In the lovely southern setting of Tennessee landscape, you'll find Jackson's Hermitage, a grand Georgian mansion that served not only as home to the president but also as a workspace and meeting place for important people. Jackson was a bold kind of man, rising from humble beginnings to success as a General and finally leading a country as the President. The exhibits located in the Hermitage educate and illuminate on Jackson's legacy and life, with galleries like Andrew Jackson: Born for a Storm. The house and grounds, and even the tombs where Jackson and his wife are buried, are open for a variety of themed tours. You may choose from the standard guided tour led by costumed interpreters, self-guided tours, ghost tours, and much more!
John Tyler - Sherwood Forest - Charles City, VA
The Sherwood Forest plantation is unique in that it is the only home to have been owned by two unrelated U.S. presidents: first William Henry Harrison under the name Smith's Hundred. After Harrison's death, Tyler purchased the plantation and renamed it Sherwood Forest, a tongue in cheek move based on his "outlaw" reputation in politics. The grounds cover 25 stunning Virginia acres and remains to this day one of the most complete plantation sites left in the country dating back to the late 17th century. Like many old plantations, there are tales of ghosts in Sherwood Forest and guided ghost tours are always a big hit, though you may go the more logical educational route and stick with the standard grounds and house tours, guided or self-guided.
James Buchanan - Wheatland - Lancaster, PA
Set among the trees and lovely green grounds of rural Pennsylvania, you'll encounter the calmingly beautiful brick Federal home of James Buchanan. Built in 1828 by a lawyer, Buchanan purchased the home in 1848 and lived there (excepting the time during his presidency and overseas ambassadorship) until his death in 1868. The house and grounds are now owned by the Historical Society and are open to the public as a significant historical site, not only as of the home of a president. In the 17th century and earlier, the area was inhabited by Susquehannocks who were discovered in the area by John Smith. Tours and programs are available for student and adult groups to learn about Buchanan as a family man (though he didn't marry or have children of his own), a president, and a lawyer.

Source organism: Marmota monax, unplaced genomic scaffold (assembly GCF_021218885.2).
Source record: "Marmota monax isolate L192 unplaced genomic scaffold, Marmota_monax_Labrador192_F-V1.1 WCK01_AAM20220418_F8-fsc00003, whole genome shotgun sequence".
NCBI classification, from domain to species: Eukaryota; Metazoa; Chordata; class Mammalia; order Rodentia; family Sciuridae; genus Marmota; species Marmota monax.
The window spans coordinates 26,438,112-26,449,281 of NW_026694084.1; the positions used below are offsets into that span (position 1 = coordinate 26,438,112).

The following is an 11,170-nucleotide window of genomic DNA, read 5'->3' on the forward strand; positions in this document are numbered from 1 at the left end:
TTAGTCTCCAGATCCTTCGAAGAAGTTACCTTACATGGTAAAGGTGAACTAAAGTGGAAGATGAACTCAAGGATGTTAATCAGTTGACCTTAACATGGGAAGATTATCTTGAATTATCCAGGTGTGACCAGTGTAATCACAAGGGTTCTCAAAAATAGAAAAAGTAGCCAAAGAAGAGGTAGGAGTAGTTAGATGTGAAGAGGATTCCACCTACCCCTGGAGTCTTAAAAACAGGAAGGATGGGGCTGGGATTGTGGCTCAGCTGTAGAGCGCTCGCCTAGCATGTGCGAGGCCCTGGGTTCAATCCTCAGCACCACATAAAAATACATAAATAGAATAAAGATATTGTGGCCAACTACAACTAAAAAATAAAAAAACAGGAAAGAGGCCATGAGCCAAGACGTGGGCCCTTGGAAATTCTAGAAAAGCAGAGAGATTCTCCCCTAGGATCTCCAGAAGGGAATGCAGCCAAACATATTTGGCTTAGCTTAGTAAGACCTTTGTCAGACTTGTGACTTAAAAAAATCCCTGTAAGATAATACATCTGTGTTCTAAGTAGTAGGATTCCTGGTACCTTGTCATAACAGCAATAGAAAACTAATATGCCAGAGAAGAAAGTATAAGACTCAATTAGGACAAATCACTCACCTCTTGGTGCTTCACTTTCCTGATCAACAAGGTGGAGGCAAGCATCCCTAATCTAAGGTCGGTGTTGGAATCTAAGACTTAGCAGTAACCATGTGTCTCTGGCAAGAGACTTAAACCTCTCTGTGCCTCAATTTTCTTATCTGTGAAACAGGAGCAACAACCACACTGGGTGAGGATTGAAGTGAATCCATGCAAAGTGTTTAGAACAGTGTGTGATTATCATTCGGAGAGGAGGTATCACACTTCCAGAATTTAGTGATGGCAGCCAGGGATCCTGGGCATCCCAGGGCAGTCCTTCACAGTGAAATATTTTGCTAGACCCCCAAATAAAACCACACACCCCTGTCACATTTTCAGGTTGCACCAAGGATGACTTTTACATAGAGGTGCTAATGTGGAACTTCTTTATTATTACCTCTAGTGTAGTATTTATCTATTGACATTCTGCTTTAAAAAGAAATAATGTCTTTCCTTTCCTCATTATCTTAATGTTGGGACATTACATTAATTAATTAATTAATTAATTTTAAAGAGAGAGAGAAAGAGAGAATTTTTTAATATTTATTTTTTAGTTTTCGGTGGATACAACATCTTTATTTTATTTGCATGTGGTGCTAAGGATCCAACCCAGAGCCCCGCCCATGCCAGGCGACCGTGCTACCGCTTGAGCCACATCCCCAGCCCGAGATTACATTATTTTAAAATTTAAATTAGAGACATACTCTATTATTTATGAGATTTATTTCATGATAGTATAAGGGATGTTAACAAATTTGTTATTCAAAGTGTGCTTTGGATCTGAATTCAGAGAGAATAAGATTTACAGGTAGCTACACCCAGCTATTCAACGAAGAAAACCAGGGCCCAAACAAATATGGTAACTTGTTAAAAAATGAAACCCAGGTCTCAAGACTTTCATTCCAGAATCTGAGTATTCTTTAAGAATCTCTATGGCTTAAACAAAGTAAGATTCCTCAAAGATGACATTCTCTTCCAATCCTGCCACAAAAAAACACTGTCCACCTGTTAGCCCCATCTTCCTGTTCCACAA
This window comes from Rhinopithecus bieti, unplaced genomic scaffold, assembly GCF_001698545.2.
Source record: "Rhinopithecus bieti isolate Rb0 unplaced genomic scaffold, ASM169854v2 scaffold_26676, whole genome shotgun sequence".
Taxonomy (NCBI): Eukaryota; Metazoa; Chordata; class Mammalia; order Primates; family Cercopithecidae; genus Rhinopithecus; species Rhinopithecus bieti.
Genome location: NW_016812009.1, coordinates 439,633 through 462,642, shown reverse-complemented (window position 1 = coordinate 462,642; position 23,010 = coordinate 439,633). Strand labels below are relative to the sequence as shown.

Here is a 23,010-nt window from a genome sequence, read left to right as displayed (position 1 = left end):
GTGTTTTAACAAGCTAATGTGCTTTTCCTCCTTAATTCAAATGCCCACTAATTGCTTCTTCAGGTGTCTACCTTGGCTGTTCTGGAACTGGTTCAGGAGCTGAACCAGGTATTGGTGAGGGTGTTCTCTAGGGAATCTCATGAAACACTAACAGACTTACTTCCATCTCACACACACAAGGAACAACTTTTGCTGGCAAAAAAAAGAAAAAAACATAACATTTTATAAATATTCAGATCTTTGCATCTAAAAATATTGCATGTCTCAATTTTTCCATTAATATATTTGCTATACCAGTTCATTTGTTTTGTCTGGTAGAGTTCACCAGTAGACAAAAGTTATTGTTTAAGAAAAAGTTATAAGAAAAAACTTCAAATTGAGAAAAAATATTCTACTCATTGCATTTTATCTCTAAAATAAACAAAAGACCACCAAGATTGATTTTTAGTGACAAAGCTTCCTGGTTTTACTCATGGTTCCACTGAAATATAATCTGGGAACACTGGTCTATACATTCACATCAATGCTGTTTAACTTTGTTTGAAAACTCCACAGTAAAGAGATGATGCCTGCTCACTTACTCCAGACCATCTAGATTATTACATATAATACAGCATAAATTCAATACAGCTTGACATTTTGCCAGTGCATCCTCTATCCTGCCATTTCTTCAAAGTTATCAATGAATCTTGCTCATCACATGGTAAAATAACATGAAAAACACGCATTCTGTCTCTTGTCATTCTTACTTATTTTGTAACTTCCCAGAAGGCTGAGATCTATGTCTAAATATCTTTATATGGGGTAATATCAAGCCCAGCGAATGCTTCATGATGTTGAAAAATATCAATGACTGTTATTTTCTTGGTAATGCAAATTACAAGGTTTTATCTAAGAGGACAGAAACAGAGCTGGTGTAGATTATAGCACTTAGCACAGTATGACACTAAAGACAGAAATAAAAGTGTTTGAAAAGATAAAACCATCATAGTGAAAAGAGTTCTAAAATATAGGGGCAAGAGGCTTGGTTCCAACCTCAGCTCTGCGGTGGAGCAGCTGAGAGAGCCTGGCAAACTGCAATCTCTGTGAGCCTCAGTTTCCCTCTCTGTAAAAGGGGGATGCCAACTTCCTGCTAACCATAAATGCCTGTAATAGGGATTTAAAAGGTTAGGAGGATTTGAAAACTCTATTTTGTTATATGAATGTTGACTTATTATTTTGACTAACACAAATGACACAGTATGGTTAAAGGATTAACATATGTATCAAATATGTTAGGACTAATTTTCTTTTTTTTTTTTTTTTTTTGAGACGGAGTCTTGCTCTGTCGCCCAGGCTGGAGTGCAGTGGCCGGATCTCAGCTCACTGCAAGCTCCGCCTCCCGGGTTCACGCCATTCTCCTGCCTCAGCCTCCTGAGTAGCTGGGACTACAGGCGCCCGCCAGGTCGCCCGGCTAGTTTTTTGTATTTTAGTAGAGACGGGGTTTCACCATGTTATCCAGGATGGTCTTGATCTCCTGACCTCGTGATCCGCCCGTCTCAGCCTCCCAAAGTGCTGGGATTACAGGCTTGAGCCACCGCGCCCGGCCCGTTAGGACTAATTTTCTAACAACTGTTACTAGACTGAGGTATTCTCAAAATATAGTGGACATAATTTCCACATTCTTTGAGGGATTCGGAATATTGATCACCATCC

FDR - Springwood - Hyde Park, NY
Springwood, located in lovely Hyde Park, was the birthplace and lifelong home of President Franklin D. Roosevelt. The Federal-style farmhouse dates back to 1800 though the home had been expanded in succeeding years, and is today wholly preserved to remember FDR's time at this glorious estate. The house is full of the president's possessions, his workspace appearing as he would have left it, and the grounds kept in pristine condition as it might have looked when he was alive. The house and grounds are open for touring as is the tomb where the President and First Lady Eleanor Roosevelt found their final resting place.
Extra: Jefferson Davis - White House of the Confederacy - Richmond, VA
Though the Confederate president wasn't technically part of the American presidency, it's still fun to visit and learn about. In Richmond, capital of the Confederacy, you can visit the rogue state's version of the White House which once housed Confederate President Jefferson Davis from 1861 to 1865. The site is operated by the American Civil War Museum and acts as an extension of that wonderful attraction, educating visitors on the Civil War and the actions of the Confederacy.